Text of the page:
The unveiling of Volume X of Philologia, the undergraduate research venue of the College of Liberal Arts and Human Sciences, took place April 30 in the Multipurpose Room in Newman Library. The print version of the magazine includes creative scholarship as well as articles written by Philologia editorial staff that discuss research by undergraduates in the College; the research articles themselves are found in full in the online journal.
This year’s staff consisted of: editor-in-chief Rachel Moore, Literature and Language and Creative Writing; managing editor Emily Purcell, Creative Writing and Fashion Merchandising and Design; associate editors: Rachel Beisser, Professional and Technical Writing and Literature and Language; Lindsay Boerger, History; Sophia Campos, Philosophy, Political Science, and Economics and Political Science; Michelle Corinaldi, Sociology; Becky Felter, Public Relations and Professional and Technical Writing; Holly Hunter, Public Relations; and Nicole Kurka, Literature and Language Pre-Education and Professional and Technical Writing; chief layout editor Ryan Waltz, Multimedia Journalism and Spanish; and layout editor Taylor Bush, Multimedia Journalism and Fashion Merchandising and Design.
Volume X consists of the following articles and creative scholarship:“A Case Study in Religion and Culture: Faith Healing in the United States within the Christian Traditions” by Rachel Sutphin, Human Development, International Studies, and Religion and Culture, article by Becky Felter; “Human Trafficking of Children on a Global Scale” by Lauren Percherke, Management, article by Michelle Corinaldi; “A World ‘Made of Breath’: Cormac McCarthy and the Oral Storytelling Tradition” by Joshua Kim, Literature and Language, article by Rachel Beisser; “Evaluating Differences in Serial Murderers on a Global Scale” by Grace Kim, Criminology, Political Science, and Sociology, article by Kim Boerger; “Tarot in Blood Meridian” by Demetria Lee, a Political Science, Philosophy, and Literature and Language alumna, article by Sophia Campos; “Writhe: After Slave Shipby J.M.W. Turner,” a poem by Shalini Rana, Creative Writing and Professional and Technical Writing; “Exploring Turn-taking and Discourse Markers through Generations” by Literature and Language alumna Meghan Kolcum, article by Nicole Kurka; and “Impact of Christianity on Israel-Palestine Peace Relations” by Rachel Sutphin, article by Holly Hunter.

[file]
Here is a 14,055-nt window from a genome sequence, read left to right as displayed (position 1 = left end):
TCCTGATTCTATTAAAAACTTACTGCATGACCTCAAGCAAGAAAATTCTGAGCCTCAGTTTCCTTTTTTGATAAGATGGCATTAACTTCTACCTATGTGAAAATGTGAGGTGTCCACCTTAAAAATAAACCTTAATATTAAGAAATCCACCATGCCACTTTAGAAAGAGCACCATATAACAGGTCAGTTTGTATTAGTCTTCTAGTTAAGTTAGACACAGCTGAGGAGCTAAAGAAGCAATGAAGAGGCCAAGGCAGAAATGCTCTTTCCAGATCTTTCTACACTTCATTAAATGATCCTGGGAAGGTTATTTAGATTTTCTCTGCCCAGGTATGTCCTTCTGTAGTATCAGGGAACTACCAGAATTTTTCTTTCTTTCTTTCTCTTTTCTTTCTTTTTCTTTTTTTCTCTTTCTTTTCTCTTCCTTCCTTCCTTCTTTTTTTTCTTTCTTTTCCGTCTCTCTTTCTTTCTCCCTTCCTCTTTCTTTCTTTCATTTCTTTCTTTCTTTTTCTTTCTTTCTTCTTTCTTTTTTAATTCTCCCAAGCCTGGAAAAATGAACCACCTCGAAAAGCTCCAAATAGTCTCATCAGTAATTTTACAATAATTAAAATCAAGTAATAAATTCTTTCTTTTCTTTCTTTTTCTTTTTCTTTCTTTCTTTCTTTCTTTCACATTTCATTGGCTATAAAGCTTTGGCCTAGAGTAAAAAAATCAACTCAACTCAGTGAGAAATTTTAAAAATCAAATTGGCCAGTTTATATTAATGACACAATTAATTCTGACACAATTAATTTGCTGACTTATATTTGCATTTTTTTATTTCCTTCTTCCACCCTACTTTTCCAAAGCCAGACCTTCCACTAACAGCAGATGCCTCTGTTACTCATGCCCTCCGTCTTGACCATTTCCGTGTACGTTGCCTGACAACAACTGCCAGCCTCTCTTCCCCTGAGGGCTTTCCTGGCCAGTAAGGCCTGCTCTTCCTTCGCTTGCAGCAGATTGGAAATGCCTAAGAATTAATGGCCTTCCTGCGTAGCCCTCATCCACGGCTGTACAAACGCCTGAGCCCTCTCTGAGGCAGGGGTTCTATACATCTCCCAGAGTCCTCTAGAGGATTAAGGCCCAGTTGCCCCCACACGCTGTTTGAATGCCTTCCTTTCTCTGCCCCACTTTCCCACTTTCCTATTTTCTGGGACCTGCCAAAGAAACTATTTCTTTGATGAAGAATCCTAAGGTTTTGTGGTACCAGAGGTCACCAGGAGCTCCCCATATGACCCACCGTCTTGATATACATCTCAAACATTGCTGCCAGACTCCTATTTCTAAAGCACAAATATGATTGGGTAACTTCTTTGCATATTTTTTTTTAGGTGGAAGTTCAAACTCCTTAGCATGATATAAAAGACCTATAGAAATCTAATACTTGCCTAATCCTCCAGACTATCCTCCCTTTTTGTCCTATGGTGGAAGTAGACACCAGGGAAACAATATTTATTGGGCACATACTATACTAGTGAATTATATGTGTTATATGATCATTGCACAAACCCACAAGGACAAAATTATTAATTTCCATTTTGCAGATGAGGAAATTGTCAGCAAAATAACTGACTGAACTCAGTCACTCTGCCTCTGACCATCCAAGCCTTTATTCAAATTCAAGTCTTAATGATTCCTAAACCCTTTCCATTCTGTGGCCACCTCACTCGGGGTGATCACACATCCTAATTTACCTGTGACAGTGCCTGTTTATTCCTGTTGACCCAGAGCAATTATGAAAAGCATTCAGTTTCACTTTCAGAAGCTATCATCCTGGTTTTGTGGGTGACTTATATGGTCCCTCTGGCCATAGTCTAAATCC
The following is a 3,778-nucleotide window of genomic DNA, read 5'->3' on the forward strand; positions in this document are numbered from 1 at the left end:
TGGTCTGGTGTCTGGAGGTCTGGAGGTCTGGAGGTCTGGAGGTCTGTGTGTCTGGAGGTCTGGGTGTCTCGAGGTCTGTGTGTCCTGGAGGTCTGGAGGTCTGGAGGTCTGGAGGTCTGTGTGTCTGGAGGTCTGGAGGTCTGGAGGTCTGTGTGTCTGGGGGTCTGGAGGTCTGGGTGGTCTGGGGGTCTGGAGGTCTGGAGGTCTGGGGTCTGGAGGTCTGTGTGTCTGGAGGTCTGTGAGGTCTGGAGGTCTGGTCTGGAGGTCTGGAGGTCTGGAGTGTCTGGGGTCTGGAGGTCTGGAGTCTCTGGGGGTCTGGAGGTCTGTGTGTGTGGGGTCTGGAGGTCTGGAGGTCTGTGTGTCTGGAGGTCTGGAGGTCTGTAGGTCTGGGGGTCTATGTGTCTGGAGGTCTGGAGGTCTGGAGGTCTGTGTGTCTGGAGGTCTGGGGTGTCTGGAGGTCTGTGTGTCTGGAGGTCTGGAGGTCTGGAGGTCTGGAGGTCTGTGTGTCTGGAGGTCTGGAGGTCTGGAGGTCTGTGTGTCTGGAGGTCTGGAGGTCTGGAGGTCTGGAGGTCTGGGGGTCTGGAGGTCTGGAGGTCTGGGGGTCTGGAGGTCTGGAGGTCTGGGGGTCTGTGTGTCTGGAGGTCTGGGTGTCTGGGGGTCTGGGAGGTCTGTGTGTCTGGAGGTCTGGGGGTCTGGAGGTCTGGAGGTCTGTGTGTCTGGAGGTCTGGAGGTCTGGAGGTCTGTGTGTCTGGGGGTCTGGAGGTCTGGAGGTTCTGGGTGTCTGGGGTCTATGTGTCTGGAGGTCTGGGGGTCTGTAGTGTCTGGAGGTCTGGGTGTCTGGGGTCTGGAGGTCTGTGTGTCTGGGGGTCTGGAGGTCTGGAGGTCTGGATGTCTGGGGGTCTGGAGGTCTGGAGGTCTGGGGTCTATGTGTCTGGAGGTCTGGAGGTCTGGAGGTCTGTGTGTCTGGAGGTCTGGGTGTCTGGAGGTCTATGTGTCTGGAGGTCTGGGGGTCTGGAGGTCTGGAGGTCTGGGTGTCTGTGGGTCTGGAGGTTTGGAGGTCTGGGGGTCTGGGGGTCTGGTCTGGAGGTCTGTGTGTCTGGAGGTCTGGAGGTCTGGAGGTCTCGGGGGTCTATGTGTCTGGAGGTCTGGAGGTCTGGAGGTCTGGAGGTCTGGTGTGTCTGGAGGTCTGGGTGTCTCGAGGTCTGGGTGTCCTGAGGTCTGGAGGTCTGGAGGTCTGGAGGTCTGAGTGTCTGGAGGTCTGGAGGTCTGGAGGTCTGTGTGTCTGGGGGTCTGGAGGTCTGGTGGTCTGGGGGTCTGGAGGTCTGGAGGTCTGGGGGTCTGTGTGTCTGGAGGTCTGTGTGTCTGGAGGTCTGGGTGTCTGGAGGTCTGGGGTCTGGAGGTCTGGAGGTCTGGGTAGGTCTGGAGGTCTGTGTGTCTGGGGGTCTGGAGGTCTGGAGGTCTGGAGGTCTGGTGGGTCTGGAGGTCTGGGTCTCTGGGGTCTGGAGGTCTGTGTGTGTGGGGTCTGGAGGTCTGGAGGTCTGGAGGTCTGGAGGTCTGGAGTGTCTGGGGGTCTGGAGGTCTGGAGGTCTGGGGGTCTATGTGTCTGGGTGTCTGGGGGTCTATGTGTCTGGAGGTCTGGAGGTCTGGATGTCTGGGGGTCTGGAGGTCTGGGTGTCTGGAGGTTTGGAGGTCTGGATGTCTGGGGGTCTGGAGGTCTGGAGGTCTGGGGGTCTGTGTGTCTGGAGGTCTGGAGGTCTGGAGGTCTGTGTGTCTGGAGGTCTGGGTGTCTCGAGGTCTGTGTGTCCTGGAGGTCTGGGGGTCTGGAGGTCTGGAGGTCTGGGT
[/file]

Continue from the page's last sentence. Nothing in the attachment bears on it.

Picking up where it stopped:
The assistance of College administrators – Monica Kimbrell, assistant dean; Daniel Thorp, History and associate dean; and Debra Stoudt, Modern and Classical Languages and Literatures and associate dean – was acknowledged as was the support and guidance from college faculty and review board members: Patricia Fisher, Apparel, Housing, and Resource Management; Nancy Metz, English; Shaily Patel, Religion and Culture; Luke Plotica, Political Science; and Robert Stephens, History.
Emily Purcell will assume the role of editor-in-chief for the 2018–2019 academic year.
The following faculty members were recognized as 2018–2019 Institute for Society, Culture, and Environment Scholars: co-principal investigator Katherine Allen, Human Development and Family Science, co-principal investigator France Belanger, and consultant Jill Kiecolt, Sociology, “An Interdisciplinary Study of Intelligent Home Assistants’ Invasiveness in Family Units”; co-investigator Ben Katz, Human Development and Family Science, co-investigator Tina Savla, Human Development and Family Science and Center for Gerontology, principal investigator Brenda Davy, and co-investigator Kevin Davy, “Premeal Water and Weight Loss: Cognitive, Behavioral, and Physiological Aspects”; and principal investigator Eunju Hwang, Apparel, Housing, and Resource Management, co-principal investigator Nancy Brossoie, Center for Gerontology, and co-investigators Max Stephenson and Sophie Wenzel, “An Interdisciplinary Team Approach to Study Age Friendly Community Initiatives and Policies.”